• In Elim Romanian Pentecostal Church v. Pritzker, the Seventh Circuit affirmed an Illinois federal district court’s denial of an injunction against a now-rescinded COVID order which limited the number of people who could attend religious services. The district court held that the case was moot because Plaintiffs have not been subject to attendance limits for more than nineteen months, and there is no indication that they will be subject to them again.
  • In We the Patriots USA, Inc. v. Connecticut Office of Early Childhood Development, a Connecticut federal district court upheld a Connecticut statute that eliminates the religious exemption from the state requirement for vaccinations for school children. The Court held that mandatory vaccination as a condition to school enrollment does not violate the Free Exercise Clause.
  • Suit was filed in a Georgia federal district court by an Air Force officer who was forced into retirement when she refused, for religious reasons, to take the COVID vaccine. The complaint alleges that the Air Force’s actions violate the Religious Freedom Restoration Act of 1993 and the First Amendment.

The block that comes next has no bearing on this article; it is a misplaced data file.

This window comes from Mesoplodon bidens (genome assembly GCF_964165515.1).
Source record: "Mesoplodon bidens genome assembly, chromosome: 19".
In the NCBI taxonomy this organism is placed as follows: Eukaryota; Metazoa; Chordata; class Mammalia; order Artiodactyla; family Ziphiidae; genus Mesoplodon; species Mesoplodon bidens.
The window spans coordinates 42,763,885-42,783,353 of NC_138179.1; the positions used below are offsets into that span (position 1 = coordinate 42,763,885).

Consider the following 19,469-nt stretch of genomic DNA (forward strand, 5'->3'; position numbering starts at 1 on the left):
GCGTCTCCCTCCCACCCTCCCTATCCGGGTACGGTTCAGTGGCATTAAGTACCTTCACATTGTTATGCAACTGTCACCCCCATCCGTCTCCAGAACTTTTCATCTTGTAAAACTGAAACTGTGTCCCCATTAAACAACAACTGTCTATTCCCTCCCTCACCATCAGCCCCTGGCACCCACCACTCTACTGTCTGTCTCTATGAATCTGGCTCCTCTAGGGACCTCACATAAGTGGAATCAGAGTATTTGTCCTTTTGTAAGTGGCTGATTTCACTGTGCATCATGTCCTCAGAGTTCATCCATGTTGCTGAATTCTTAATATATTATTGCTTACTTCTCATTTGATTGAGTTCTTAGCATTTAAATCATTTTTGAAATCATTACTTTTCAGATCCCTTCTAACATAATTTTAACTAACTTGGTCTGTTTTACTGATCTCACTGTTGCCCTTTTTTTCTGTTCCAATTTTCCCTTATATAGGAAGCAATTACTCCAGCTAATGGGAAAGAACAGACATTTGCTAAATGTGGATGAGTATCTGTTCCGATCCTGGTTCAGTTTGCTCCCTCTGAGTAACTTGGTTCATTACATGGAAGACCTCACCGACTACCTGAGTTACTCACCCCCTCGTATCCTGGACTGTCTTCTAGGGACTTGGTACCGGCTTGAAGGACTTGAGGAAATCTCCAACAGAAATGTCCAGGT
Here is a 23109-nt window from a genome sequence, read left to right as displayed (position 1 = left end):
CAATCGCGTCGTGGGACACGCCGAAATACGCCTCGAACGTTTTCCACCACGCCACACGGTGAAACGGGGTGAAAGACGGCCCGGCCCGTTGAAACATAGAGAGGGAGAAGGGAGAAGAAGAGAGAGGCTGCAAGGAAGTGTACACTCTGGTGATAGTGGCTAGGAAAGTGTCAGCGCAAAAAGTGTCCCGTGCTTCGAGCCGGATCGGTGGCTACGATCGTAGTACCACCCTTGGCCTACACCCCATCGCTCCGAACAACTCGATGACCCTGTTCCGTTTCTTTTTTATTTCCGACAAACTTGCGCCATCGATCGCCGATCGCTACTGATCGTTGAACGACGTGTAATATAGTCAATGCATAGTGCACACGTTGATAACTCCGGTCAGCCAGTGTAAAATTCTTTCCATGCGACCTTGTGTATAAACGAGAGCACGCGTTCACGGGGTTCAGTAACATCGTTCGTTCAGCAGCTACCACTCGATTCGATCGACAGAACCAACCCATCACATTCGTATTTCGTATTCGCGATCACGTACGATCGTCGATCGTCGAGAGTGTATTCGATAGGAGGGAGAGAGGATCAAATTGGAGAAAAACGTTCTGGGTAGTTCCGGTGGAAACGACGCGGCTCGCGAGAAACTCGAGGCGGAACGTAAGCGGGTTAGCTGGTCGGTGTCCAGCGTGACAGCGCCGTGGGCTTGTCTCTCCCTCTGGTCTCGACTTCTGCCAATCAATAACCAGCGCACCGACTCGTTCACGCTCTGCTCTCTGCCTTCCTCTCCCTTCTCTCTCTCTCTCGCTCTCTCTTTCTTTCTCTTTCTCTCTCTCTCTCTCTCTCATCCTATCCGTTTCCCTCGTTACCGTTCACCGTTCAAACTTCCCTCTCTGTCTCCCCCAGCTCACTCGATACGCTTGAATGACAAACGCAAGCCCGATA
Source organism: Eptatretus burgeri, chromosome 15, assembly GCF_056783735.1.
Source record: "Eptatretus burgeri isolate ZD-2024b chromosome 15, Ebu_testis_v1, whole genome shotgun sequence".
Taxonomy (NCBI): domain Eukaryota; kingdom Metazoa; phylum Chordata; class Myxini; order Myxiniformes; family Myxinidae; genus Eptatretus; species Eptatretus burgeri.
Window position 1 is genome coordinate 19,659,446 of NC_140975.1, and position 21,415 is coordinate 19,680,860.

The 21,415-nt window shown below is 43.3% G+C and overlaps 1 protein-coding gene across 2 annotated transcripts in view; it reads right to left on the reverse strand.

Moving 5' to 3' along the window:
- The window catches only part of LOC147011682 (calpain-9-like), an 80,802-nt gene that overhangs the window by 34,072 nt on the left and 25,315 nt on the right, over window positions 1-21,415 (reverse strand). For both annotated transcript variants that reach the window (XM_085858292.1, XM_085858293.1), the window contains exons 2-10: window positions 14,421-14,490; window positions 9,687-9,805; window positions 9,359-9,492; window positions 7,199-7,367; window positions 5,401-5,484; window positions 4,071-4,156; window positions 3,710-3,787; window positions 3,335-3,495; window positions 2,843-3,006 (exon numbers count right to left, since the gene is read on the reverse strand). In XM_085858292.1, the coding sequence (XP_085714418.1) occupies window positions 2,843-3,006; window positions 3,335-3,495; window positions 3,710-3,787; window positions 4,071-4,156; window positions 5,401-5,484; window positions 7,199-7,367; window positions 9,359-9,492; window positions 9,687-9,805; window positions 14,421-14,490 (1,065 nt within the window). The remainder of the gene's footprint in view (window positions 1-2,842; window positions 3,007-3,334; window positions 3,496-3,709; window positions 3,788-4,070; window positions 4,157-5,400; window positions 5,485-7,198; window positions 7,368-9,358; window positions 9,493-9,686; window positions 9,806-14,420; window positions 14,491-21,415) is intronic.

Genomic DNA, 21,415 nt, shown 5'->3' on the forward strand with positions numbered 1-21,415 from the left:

• In Romano v. Blue Cross Blue Shield of Michigan, a Michigan federal district court denied a preliminary injunction to an employee who was fired because he refused to comply with his employer’s COVID vaccine mandate. Plaintiff’s refusal was based on religious objections; however, the district court concluded that Plaintiff did not meet the “irreparable injury” requirement necessary to support an injunction.
  • The Pretrial Services Agency for the District of Columbia has announced a new policy that will begin to keep track of employees who have refused on religious grounds to get vaccinated against COVID-19. The new record system will store the names and “personal religious information” of all employees who make “religious accommodation requests for religious exception from the federally mandated vaccination requirement.”